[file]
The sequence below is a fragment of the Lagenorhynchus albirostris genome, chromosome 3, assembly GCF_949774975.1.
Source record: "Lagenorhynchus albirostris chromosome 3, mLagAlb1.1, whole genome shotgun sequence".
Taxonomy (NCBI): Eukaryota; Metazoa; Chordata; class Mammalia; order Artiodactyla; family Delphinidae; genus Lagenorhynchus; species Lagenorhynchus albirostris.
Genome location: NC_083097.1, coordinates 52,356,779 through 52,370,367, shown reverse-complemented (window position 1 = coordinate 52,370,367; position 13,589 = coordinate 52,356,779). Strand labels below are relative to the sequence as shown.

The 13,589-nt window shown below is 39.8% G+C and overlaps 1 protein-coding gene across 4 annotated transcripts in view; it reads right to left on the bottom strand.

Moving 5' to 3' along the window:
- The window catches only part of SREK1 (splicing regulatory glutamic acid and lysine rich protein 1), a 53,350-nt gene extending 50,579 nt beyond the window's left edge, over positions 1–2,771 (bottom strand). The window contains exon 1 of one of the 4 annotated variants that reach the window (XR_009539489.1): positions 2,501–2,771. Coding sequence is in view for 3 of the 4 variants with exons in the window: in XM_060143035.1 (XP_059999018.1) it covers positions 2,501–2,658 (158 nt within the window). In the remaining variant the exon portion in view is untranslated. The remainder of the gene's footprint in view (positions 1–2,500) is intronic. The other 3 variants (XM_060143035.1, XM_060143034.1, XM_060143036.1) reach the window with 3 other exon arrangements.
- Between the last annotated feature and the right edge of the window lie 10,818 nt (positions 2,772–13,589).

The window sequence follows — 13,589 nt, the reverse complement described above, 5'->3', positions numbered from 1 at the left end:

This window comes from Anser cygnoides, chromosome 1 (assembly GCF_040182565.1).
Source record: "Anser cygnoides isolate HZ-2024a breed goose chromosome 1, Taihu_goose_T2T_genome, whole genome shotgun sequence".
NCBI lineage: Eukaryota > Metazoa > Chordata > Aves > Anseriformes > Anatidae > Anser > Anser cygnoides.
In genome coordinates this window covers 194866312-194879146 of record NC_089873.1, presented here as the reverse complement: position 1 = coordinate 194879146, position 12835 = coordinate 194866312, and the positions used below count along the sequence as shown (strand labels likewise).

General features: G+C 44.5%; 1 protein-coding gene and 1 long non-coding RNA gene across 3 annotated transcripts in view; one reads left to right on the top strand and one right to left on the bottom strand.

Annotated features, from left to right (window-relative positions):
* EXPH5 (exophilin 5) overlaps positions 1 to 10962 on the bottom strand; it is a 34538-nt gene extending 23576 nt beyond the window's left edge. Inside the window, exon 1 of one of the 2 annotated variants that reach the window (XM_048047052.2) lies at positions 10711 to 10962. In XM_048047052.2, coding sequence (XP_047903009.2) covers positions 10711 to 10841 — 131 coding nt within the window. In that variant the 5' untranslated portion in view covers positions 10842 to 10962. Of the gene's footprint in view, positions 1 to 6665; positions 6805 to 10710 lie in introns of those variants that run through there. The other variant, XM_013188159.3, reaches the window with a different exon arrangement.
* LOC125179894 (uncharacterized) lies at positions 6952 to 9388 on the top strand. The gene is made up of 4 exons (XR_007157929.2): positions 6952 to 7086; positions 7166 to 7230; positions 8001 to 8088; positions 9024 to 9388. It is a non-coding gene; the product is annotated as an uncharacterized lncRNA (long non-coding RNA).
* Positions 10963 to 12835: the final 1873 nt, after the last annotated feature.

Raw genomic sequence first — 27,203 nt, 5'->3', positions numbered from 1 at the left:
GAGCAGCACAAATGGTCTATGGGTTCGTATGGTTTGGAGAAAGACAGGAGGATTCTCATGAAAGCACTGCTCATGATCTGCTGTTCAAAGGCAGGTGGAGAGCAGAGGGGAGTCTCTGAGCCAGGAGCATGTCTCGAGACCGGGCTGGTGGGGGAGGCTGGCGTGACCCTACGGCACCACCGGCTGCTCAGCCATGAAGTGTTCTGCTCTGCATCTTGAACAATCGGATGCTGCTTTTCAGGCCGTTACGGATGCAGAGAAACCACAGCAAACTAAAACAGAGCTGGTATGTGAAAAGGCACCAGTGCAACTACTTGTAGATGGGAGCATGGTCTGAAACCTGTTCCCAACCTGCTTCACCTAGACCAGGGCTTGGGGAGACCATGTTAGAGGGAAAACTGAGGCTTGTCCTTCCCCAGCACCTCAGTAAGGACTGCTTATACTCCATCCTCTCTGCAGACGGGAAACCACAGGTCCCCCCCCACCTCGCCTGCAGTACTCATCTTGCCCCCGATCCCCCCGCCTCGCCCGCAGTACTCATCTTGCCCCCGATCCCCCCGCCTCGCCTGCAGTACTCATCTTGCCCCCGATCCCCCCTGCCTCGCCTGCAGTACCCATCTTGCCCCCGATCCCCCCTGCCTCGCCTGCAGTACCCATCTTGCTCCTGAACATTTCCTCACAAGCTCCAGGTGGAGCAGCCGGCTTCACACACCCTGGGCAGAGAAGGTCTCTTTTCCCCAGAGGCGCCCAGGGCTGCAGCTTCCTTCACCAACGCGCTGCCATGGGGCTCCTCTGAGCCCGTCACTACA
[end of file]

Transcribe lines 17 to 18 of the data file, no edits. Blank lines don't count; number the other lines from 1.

* LOC125179894 (uncharacterized) lies at positions 6952 to 9388 on the top strand. The gene is made up of 4 exons (XR_007157929.2): positions 6952 to 7086; positions 7166 to 7230; positions 8001 to 8088; positions 9024 to 9388. It is a non-coding gene; the product is annotated as an uncharacterized lncRNA (long non-coding RNA).
* Positions 10963 to 12835: the final 1873 nt, after the last annotated feature.